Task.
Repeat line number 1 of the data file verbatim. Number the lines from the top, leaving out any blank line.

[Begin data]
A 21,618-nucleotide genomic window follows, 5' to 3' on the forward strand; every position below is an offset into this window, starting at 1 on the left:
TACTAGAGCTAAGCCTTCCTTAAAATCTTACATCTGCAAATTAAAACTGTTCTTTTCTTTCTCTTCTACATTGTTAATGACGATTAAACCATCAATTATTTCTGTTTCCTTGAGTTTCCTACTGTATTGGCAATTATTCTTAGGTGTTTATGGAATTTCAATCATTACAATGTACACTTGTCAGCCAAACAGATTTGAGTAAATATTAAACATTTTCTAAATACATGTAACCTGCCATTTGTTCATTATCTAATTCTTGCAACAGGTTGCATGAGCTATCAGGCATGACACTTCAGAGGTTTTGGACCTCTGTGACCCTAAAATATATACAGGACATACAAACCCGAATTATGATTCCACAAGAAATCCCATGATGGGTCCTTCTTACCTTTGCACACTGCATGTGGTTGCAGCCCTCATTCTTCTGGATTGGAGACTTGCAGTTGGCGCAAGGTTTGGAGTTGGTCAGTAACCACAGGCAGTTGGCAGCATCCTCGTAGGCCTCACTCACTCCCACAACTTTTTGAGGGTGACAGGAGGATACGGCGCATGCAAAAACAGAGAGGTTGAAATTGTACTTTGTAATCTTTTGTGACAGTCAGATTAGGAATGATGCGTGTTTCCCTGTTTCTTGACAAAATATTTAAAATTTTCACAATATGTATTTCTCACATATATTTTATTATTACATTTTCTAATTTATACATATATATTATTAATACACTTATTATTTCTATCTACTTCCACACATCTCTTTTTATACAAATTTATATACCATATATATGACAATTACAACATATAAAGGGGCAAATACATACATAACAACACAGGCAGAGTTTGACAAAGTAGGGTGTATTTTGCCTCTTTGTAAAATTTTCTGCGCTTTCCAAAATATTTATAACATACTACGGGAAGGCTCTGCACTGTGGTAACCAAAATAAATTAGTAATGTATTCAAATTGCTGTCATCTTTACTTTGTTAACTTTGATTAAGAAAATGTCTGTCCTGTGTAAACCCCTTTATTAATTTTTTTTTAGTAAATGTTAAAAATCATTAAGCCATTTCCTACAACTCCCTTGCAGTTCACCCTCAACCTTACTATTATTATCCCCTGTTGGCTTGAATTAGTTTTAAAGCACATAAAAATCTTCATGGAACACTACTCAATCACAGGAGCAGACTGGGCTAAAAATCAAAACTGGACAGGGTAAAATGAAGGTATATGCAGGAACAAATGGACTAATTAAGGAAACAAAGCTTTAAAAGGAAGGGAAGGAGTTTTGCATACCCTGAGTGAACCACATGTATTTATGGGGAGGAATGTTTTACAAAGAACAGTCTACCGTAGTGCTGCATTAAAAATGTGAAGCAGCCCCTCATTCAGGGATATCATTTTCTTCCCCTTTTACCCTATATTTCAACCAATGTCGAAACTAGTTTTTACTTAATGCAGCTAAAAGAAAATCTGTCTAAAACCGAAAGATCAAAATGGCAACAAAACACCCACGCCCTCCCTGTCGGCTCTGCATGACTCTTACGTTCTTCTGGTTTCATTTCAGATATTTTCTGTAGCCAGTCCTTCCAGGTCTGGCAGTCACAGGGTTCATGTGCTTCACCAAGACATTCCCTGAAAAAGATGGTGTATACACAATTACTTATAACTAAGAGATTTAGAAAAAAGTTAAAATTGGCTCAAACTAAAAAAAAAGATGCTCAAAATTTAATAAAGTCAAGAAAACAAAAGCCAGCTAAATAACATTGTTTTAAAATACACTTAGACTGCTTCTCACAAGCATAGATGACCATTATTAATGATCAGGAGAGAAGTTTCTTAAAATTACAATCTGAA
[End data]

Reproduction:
A 21,618-nucleotide genomic window follows, 5' to 3' on the forward strand; every position below is an offset into this window, starting at 1 on the left: